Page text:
Volkmer: Cavanaugh’s elections allegations Unfounded


FLORENCE — Allegations of financial and other wrongdoing within the Pinal Elections Department have been investigated and are unfounded, Pinal County Attorney Kent Volkmer told the Board of Supervisors.
“Every allegation that should give this board grave concern was investigated and Dana (Lewis, Pinal County recorder) was unequivocally cleared of those,” said Volkmer.
The board already had this information, but the public continues to demand answers, Volkmer said.
“That’s why I thought this meeting was so important so we could clear the air once and for all,” he said. Lewis runs elections under a memorandum of understanding, or MOU, with the board. The board began Wednesday’s meeting by voting to waive its attorney-client confidentiality to allow Volkmer to publicly report his conclusions.
“The vast majority of these anonymous emails appear to be from a disgruntled employee who does not care for Ms. Lewis. And quite frankly it looks like they were very much a supporter of (previous elections director) Geri Roll, and everything Geri did was great; everything that Dana did was wrong,” Volkmer told the board.
The allegations were contained in anonymous emails to Supervisor Kevin Cavanaugh, R-Coolidge, or his staff, beginning in December. Several of those emails were attached to a notice of claim Cavanaugh filed against Pinal last month seeking $456,000 in damages for harm to his reputation and removal of Lewis as elections director.
Cavanaugh, who was out of the country for a death in the family, wasn’t present for Volkmer’s presentation but joined the meeting later by phone. He commented by phone to PinalCentral that he wasn’t satisfied, and no one should have to sue to force the county attorney to do a proper investigation of an internal matter.
“The county attorney did not interview the key witness in this whole situation, before I filed the notice of claim or since. … Pinal County is a tapestry of corruption and mismanagement,” said Cavanaugh, who is a candidate for sheriff. “When I’m elected, for the mere fact that I’m there, much of the nonsense will stop.”
Volkmer said he learned in mid-January of an allegation that Lewis was using her county procurement card, or “p-card,” for inappropriate non-government purchases. The investigation began the next day into every single p-card purchase by the Elections Department and Lewis.
“I will tell the board that there were no inappropriate uses of the p-card,” Volkmer said. He said he emailed Cavanaugh to update him and ask if there was anything else he needed to be aware of. Cavanaugh replied with an email critical of the investigation, saying Volkmer should have found the anonymous informant and interviewed them first, Volkmer said.
“I was then informed there were additional issues,” and Cavanaugh forwarded other anonymous emails,” Volkmer said. Because the board was to consider on Feb. 7 whether to renew the MOU with Lewis, “there was a need to get this done quickly.”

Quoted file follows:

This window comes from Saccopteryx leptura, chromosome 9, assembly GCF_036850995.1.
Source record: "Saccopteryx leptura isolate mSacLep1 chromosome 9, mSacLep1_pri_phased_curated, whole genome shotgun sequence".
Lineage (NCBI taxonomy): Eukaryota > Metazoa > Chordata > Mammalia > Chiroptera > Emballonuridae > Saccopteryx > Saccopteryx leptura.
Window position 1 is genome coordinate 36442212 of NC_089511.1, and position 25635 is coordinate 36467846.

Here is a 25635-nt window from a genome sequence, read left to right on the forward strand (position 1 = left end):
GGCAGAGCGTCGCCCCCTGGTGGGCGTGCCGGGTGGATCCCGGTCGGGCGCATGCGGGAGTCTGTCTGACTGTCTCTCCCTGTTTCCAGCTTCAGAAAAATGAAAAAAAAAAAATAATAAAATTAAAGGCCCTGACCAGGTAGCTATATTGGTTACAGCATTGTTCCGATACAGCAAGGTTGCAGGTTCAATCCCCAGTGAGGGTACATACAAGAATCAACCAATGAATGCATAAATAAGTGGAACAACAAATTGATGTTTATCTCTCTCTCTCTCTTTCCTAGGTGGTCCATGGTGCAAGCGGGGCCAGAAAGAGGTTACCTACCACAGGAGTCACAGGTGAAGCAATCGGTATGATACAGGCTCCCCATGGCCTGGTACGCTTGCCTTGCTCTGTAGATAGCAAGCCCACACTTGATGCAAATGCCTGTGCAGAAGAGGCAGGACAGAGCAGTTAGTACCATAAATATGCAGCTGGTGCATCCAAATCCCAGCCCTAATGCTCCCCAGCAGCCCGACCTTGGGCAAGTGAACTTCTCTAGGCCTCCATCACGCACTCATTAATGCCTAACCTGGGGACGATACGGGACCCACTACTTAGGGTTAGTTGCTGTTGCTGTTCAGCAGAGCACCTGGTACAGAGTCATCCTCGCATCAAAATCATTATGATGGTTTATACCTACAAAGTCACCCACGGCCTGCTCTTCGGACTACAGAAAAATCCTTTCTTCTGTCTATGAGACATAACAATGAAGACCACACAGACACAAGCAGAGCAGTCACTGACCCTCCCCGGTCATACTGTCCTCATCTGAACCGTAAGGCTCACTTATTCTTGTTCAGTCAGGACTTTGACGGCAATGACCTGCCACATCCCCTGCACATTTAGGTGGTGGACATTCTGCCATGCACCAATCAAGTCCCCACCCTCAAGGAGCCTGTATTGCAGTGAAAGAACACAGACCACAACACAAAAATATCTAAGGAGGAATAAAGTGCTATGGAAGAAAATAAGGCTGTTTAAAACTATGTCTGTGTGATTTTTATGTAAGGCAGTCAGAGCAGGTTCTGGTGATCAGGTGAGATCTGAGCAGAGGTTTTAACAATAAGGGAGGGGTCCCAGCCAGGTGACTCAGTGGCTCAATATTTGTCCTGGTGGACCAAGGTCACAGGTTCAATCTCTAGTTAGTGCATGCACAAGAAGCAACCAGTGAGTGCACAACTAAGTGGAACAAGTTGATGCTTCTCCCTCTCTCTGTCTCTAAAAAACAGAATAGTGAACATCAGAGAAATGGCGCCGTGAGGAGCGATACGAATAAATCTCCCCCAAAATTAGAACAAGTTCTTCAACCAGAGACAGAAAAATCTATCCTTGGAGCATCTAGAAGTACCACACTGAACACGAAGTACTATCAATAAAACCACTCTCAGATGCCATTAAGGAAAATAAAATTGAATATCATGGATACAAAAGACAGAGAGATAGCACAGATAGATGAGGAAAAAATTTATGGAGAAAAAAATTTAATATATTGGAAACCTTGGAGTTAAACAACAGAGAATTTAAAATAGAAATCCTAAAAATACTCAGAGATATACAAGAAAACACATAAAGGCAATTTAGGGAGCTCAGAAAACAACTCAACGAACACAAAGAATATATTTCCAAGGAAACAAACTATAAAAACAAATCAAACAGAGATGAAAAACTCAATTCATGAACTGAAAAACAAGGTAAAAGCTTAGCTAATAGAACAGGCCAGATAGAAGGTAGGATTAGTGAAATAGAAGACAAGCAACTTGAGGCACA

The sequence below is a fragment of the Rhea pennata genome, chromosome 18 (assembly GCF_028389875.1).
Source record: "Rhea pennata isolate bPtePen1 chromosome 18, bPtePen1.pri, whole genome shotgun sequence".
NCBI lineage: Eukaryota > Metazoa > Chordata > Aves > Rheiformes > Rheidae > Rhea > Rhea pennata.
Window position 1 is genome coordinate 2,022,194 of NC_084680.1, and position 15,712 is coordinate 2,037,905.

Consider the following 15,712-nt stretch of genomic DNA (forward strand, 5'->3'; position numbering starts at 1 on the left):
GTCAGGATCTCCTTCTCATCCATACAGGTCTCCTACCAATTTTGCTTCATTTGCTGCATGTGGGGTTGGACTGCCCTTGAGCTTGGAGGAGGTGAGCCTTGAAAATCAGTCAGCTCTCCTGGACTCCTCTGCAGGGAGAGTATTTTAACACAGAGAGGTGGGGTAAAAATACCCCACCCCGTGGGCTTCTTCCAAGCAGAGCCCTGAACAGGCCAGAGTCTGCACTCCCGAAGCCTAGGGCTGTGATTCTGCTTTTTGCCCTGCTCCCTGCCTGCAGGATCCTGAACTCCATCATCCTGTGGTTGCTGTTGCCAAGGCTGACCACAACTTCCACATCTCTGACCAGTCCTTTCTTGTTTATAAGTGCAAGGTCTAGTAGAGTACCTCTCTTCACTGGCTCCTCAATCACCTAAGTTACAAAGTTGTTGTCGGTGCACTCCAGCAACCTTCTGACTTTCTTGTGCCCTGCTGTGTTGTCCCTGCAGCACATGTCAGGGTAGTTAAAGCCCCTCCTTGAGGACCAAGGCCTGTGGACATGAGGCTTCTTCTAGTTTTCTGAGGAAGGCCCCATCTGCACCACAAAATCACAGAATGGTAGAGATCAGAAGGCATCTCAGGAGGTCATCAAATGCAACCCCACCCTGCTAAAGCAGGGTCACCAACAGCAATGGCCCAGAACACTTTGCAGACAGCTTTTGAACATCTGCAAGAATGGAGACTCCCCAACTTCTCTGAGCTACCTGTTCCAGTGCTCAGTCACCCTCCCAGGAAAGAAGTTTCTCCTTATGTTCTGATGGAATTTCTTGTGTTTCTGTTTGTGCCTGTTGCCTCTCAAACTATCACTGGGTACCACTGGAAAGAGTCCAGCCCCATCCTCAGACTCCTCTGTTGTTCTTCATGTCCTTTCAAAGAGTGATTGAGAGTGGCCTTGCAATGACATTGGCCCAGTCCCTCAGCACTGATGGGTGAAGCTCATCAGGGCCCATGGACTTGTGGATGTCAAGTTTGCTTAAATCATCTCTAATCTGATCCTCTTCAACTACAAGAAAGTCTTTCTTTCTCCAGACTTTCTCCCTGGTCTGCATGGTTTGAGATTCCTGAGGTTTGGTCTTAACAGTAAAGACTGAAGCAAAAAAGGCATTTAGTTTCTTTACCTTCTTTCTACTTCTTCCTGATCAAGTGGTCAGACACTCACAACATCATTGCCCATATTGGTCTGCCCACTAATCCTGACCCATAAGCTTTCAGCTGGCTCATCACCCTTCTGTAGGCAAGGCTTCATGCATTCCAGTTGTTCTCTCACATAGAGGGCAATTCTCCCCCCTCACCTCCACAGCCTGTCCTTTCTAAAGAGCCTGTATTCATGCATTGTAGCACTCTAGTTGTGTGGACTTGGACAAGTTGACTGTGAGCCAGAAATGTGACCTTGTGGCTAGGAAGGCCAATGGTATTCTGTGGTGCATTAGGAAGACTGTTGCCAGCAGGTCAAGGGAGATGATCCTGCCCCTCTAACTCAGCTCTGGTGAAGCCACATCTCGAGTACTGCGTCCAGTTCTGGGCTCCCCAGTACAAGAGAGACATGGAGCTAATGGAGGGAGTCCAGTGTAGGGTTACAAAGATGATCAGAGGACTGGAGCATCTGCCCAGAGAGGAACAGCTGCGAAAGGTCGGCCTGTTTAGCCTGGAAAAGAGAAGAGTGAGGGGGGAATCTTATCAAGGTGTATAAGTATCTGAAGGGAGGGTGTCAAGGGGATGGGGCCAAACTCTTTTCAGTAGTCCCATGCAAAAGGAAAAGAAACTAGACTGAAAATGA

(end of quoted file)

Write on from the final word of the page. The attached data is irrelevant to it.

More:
Volkmer said the allegations fell into three main categories — management critiques, criminal actions and election integrity issues. He said the first category isn’t something his office does.
Criminal allegations included a mixing of county and campaign funds and other misappropriation of funds.
“Those were fully investigated,” Volkmer said. Lewis was interviewed at least three times “and there were absolutely no misappropriations of funds that were identified. … There was no substantiation to the allegation that she used county taxpayer dollars to help her campaign in any way, shape or form.”
As for election integrity, the allegation was that Lewis was using equipment she knew to be faulty. The vendor, ES&S, reportedly admitted its machines didn’t work properly.
“I can tell you we spoke with multiple people who were present on that day and there is not one person that corroborates that statement,” Volkmer said. The closest was a concession that “‘Our machines are not infallible because humans operate them.’ … So ES&S went out of their way to actually train us on the proper way to administer and use those machines,” Volkmer said.
Cavanaugh commented by phone Wednesday that there were signs of trouble with machines in the 2022 election.
“Now we have this whistleblower who gives us an alleged number, a few votes out of every thousand. Wouldn’t it be really important to talk to that person?” Cavanaugh asked. “And it can only be one person — it is the person who was responsible for checking the locks on the ballot boxes. A disgruntled employee wouldn’t make that up.
“… The bottom line is the county attorney’s investigation was insufficient to start with. Had it been sufficient, I wouldn’t have needed to file this notice of claim. We would have known truth in private,” Cavanaugh said. He said the county attorney’s “failures” triggered his notice of claim and others that don’t get published. “We have spreadsheets of claims,” he said.
Volkmer and Chief Civil Deputy County Attorney Chris Keller told the board the county’s insurance carrier has the biggest say in handling Cavanaugh’s claim, but the board could choose to pay it, deny it or allow it to run its course. In 60 days it would be “deemed denied” and Cavanaugh would have 180 days to sue.
“Unless (a suit) is filed, this will be effectively hanging over the head of the board and the county until about Thanksgiving,” Volkmer said.
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ken zebal
Ken Zebal
1 month ago

IMHO anonymous emails, letters etc., are junk mail and not actionable. They get signed with contact info or they go to the trash/thnx/kwz

Gloria Wolf
1 month ago
Reply to  Ken Zebal

I agree Ken. Stand up and say what you think is true and don’t hide behind anonymity.